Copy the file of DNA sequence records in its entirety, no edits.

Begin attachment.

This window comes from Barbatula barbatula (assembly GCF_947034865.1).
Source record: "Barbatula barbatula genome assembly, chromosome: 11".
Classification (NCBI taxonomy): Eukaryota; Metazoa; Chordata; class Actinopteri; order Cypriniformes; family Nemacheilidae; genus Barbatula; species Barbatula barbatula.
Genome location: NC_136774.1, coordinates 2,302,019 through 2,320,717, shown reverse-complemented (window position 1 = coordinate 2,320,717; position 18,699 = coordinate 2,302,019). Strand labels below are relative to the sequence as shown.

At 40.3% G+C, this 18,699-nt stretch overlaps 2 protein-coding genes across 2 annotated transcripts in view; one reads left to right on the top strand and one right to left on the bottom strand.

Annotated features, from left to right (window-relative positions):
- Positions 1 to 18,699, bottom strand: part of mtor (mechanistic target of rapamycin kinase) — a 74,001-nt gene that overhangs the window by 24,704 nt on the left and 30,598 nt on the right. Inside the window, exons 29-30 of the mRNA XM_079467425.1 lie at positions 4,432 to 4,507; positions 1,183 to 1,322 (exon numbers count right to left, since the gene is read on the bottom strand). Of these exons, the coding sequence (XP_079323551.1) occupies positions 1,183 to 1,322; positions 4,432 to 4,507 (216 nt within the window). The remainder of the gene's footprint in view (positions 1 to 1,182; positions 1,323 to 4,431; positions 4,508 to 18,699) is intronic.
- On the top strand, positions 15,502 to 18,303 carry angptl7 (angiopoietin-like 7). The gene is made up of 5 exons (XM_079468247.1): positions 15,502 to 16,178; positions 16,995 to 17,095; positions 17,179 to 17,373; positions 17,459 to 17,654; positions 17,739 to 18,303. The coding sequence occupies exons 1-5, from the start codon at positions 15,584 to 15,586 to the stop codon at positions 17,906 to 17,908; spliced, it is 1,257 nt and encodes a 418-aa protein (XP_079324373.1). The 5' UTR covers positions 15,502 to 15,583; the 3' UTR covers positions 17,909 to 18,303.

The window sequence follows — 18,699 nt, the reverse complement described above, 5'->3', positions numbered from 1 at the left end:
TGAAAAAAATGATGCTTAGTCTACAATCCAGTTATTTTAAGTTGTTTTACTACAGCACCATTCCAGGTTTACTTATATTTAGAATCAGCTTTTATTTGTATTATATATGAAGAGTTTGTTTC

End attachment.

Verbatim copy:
This window comes from Barbatula barbatula (assembly GCF_947034865.1).
Source record: "Barbatula barbatula genome assembly, chromosome: 11".
Classification (NCBI taxonomy): Eukaryota; Metazoa; Chordata; class Actinopteri; order Cypriniformes; family Nemacheilidae; genus Barbatula; species Barbatula barbatula.
Genome location: NC_136774.1, coordinates 2,302,019 through 2,320,717, shown reverse-complemented (window position 1 = coordinate 2,320,717; position 18,699 = coordinate 2,302,019). Strand labels below are relative to the sequence as shown.

At 40.3% G+C, this 18,699-nt stretch overlaps 2 protein-coding genes across 2 annotated transcripts in view; one reads left to right on the top strand and one right to left on the bottom strand.

Annotated features, from left to right (window-relative positions):
- Positions 1 to 18,699, bottom strand: part of mtor (mechanistic target of rapamycin kinase) — a 74,001-nt gene that overhangs the window by 24,704 nt on the left and 30,598 nt on the right. Inside the window, exons 29-30 of the mRNA XM_079467425.1 lie at positions 4,432 to 4,507; positions 1,183 to 1,322 (exon numbers count right to left, since the gene is read on the bottom strand). Of these exons, the coding sequence (XP_079323551.1) occupies positions 1,183 to 1,322; positions 4,432 to 4,507 (216 nt within the window). The remainder of the gene's footprint in view (positions 1 to 1,182; positions 1,323 to 4,431; positions 4,508 to 18,699) is intronic.
- On the top strand, positions 15,502 to 18,303 carry angptl7 (angiopoietin-like 7). The gene is made up of 5 exons (XM_079468247.1): positions 15,502 to 16,178; positions 16,995 to 17,095; positions 17,179 to 17,373; positions 17,459 to 17,654; positions 17,739 to 18,303. The coding sequence occupies exons 1-5, from the start codon at positions 15,584 to 15,586 to the stop codon at positions 17,906 to 17,908; spliced, it is 1,257 nt and encodes a 418-aa protein (XP_079324373.1). The 5' UTR covers positions 15,502 to 15,583; the 3' UTR covers positions 17,909 to 18,303.

The window sequence follows — 18,699 nt, the reverse complement described above, 5'->3', positions numbered from 1 at the left end:
TGAAAAAAATGATGCTTAGTCTACAATCCAGTTATTTTAAGTTGTTTTACTACAGCACCATTCCAGGTTTACTTATATTTAGAATCAGCTTTTATTTGTATTATATATGAAGAGTTTGTTTC